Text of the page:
It’s really gratifying to know that real people get to check out our submissions before they reach an unsuspecting public.


Tom Ware.

Comment provided May 16, 2010 at 6:46 PM


Jose Bulao writes:

Very helpful, indeed. Thanks for these guidelines.

Comment provided May 16, 2010 at 10:24 PM


resume writes:

This article deserves a 5 stars! :) It’s really worth readable and I can definitely recommend this to my friends.

Comment provided May 24, 2010 at 7:11 PM


Sam Phillips writes:

Hello Penny,

Below is a question I was going to ask too by Rob – I also only need to change my resource box as I no longer use those domain names with some articles I have submitted – is that possible?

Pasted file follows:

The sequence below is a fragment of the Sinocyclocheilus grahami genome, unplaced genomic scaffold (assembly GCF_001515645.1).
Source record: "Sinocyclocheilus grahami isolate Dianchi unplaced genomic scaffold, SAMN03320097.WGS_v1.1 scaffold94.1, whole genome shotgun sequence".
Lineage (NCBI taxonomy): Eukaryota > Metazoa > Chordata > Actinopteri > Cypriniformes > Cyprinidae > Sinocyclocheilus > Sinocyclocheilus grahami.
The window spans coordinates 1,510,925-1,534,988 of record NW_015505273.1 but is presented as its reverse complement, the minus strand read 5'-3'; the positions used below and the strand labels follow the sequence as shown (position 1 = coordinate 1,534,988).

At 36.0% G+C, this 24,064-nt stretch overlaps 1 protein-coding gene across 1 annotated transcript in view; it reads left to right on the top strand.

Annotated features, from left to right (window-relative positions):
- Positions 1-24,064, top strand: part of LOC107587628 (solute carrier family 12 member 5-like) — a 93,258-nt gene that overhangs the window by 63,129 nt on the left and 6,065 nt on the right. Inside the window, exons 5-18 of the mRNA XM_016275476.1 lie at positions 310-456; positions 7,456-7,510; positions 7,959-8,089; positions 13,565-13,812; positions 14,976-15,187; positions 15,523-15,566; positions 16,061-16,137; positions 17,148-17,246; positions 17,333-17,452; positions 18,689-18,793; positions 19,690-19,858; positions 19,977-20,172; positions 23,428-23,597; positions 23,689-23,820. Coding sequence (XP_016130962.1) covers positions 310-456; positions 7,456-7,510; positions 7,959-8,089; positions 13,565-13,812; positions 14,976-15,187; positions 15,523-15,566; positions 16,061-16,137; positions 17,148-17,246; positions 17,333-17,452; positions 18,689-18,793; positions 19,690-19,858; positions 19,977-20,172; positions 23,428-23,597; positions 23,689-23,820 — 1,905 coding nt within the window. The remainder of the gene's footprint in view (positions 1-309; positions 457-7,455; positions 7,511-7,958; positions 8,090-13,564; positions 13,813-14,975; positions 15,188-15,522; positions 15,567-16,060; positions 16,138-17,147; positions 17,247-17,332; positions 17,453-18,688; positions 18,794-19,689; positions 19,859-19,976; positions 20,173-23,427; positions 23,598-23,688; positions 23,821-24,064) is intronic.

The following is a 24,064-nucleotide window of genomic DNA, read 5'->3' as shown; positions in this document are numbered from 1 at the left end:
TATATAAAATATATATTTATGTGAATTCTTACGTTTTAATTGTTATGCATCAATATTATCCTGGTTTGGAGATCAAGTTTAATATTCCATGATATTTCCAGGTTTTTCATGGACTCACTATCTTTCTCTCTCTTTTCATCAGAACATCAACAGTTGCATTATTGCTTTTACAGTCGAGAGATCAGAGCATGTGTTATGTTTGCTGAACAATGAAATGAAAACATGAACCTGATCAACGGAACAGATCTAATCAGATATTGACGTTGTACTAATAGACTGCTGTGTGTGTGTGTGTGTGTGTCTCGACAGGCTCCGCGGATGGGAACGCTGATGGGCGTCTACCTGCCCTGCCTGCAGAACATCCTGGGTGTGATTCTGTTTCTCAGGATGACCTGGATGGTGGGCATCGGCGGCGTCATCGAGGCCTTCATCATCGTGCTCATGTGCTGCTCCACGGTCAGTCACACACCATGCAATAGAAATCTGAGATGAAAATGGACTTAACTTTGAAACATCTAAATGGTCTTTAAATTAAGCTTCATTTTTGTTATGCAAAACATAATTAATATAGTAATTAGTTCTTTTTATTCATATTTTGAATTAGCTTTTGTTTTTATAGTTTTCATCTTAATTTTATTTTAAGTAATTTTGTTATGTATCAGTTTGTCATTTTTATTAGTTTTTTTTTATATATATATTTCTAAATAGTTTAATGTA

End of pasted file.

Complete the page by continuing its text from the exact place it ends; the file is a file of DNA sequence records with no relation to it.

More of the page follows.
Rob Britt writes:

It would be great if we could redo the resource box and get the new box approved and then be able to apply it to old articles. I have some articles that are fine, but the resource box is outdated. (links to websites that are no longer in existance, etc.

Comment provided May 23, 2011 at 3:39 PM



Yes, you can edit the resource but I’m guessing you’re asking if you change it without going through the article review process again and that answer is no.

Even changing the resource box requires an editorial review. We’ve often visited the idea of allowing “mass resource box changes” but could never justify the change with the logic. To review the resource box alone, we are not able to review the relevancy to the article nor are we able to deter excessive linking. There is no simple solution to it.

On the bright side, revisiting your article allows you to stay on top of your content. If your article doesn’t meet today’s standards, ask yourself why. These changes and quality measures are in place for a reason and can only serve to help you. :)